Eat at Your Own Risk
When you think of "dangerous" food, it probably conjures up images of eating slugs and bugs on Survivor. But most of the estimated 76 million Americans who experience food-borne illnesses each year are sickened by nothing more exotic than fruit, vegetables, grilled chicken or coleslaw at a summer picnic.
Here, the top 10 foods you want to consume with caution.
The danger: "Sprouts are at the top of the list when it comes to potential problems," says Michael Doyle, Ph.D., director of the Center for Food Safety at the University of Georgia. "The conditions for producing sprouts promote the growth of harmful bacteria." In order to grow sprouts, the seeds are soaked and kept moist—a prime breeding ground for bacteria. (Salmonella is the most common illness associated with sprouts).
The safer solution: While Doyle reports that some researchers are looking at ways to test the water in which sprouts are grown in order to identify batches that are contaminated, it's not yet a foolproof system, and recalls and illness outbreaks are still common. Growing sprouts yourself at home is also no guarantee of safety—the same conditions that breed bacteria in commercial sprouts can exist no matter how careful you are. Washing sprouts does not clean away harmful bacteria, so the only way to guarantee safety is to cook them. "Unfortunately, when you cook them, they pretty much disappear," says Ruth Frechman, R.D., a spokesperson for the American Dietetic Association, who nonetheless mixes sprouts into cooked soups and stir-fries.
The safer solution: Avoid raw eggs (like in cookie dough or Caesar salad dressing) as well as undercooked ones. Runny eggs are a potential danger zone—to be safe, you want to eat them well-cooked and solid. One option: look for eggs that are pasteurized in the shells. The pasteurization kills any bacteria that might be present so you can safely eat your eggs soft boiled or over easy.
The safer solution: While a rare burger is defined as one cooked to 140 degrees or below, a burger has to be cooked to at least 160 degrees in order to kill any bacteria and be considered safe. At 160 degrees, a burger will look more brownish than pink in the center. But Frechman recommends using a meat thermometer to check your burgers before serving to ensure you've cooked them enough.
The safer solution: "Packaged greens are not more likely to carry contamination, but it is possible that you could have less likelihood of contamination if you properly prepare a head of lettuce than if you bought it pre-packaged," says Doyle. He suggests that head lettuce, such as iceberg or romaine, is most likely to be contaminated on the outer leaves, so it's possible to remove those outer leaves, wash your hands, cutting board and knife, then prepare the rest of it. In the case of leaf lettuce and spinach, it's all equally exposed to contamination, so there isn't much you can do to minimize your risk.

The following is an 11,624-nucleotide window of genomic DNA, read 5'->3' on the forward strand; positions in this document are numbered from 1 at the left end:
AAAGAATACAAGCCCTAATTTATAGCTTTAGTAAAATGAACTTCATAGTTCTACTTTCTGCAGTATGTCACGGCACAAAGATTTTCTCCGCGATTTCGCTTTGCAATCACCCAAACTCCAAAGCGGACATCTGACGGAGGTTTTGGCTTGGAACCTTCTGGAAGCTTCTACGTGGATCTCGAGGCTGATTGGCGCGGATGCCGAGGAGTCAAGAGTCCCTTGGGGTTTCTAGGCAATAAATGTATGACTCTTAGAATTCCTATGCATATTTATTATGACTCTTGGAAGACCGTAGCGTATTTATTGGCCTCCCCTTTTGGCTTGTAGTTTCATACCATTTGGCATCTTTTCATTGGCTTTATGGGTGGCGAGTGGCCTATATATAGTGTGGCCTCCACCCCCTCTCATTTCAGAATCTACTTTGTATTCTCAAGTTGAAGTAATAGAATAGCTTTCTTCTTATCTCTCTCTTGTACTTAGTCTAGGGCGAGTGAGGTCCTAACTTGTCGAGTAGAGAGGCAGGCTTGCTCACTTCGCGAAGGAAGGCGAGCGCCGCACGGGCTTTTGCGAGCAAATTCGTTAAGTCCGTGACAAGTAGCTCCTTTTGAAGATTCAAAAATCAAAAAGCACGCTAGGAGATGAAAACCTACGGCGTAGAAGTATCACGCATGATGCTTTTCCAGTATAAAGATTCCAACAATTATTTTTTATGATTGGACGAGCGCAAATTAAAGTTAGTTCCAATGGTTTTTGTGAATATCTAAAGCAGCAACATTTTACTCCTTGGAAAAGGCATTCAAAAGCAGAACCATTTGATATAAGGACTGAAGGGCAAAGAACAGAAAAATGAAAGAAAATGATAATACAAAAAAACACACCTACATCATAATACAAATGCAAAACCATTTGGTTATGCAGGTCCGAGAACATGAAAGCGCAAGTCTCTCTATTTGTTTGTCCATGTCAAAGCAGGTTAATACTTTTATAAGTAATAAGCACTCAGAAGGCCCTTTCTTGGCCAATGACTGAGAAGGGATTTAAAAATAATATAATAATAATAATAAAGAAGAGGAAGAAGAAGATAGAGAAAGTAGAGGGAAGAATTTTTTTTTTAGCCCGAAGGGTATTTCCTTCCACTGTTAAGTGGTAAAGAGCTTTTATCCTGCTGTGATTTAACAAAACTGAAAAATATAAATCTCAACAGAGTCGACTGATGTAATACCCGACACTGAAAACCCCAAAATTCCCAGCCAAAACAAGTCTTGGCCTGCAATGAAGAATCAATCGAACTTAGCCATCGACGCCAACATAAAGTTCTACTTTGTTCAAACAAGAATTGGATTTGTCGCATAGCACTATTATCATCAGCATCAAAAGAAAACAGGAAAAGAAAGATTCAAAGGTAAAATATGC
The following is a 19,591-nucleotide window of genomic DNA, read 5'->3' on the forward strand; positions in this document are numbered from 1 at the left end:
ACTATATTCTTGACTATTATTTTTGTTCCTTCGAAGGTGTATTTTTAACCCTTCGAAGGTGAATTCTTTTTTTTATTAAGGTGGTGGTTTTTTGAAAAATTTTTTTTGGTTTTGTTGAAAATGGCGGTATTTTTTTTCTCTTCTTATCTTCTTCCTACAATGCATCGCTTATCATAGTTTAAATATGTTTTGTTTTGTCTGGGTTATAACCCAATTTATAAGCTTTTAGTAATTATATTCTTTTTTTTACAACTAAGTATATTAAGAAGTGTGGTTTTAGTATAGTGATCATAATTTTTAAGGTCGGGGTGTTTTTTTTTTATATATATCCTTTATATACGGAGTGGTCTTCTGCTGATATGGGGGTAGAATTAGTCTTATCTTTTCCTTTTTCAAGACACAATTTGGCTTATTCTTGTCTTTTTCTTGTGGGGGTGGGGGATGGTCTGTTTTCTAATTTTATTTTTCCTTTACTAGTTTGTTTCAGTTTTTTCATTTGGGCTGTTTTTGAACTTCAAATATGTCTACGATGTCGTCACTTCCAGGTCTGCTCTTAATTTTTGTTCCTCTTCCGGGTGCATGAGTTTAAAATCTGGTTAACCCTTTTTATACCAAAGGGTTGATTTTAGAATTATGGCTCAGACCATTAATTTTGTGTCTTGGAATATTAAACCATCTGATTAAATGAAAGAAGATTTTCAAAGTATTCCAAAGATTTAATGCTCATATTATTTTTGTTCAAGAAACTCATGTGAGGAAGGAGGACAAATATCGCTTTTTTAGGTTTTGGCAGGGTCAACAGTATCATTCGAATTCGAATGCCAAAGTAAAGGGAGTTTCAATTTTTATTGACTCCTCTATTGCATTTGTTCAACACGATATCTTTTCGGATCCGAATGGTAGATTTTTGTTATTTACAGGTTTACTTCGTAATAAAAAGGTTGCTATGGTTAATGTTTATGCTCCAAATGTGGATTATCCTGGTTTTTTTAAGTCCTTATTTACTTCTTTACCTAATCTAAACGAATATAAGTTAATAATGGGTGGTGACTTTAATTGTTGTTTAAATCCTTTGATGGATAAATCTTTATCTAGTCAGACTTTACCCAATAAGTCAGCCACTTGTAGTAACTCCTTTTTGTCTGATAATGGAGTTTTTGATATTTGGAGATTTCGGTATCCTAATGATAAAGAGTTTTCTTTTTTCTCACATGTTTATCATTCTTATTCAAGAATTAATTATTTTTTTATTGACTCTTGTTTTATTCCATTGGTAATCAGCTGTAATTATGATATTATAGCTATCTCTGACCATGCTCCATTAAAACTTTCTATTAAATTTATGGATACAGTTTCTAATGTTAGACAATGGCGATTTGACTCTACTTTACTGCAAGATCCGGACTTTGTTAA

The safer solution: Cooking fish to at least 145 degrees for a minute or more will kill any parasites residing in the fish. But then you no longer have sushi! The only way to eat it raw and still be sure it's not harboring any parasites is to eat fish that has been frozen before it became sushi. The U.S. Food and Drug Administration recommends freezing fish to an internal temperate of -31 degrees Fahrenheit for at least 15 hours in order to kill parasites.
The safer solution: Be careful when handling raw chicken. After cutting it up, immediately and thoroughly wash the knife, cutting board, the countertops and your hands to eliminate the risk of spreading the bacteria to other food in your kitchen. And when you bring the raw chicken outside to put it on the grill, take that plate back inside and get a new one on which to serve the cooked chicken.
The safer solution: Homemade mayonnaise is still as risky as the mayonnaise myth would have you believe. So if you do make homemade mayonnaise, be sure to keep it—and anything made with it—refrigerated at all times.
The safer solution: Doyle reports that some producers treat the exterior of melons with steam to kill the bacteria without affecting the inside of the fruit. But there's no way to know if you are getting one of these treated melons. Washing the skin may help, but with so many cracks and crevices in the rind, it's not necessarily an effective solution. You can be careful with the way cut-up cantaloupe is stored (at home or at the store). "Harmful bacteria can thrive and multiply at room temperature," says Doyle, so he recommends steering clear of any cut fruit that isn't kept refrigerated.
The safer solution: Steering clear of unpasteurized cheese is as easy as reading the label. "The ingredients will clearly list whether the cheese contains pasteurized or unpasteurized milk," Frechman says. And while those unpasteurized versions can be delicious, just know that you're taking your chances.
Salad Bar Fixings
The safer solution: Be sure your salad bar food is kept at the proper temperature (cold food kept cold, hot ones heated sufficiently), that workers practice safe food handling, and that enough people buy food there to keep the supplies fresh. Also, Frechman cautions against salad bars that don’t have a sneeze guard to protect the food from airborne bacteria.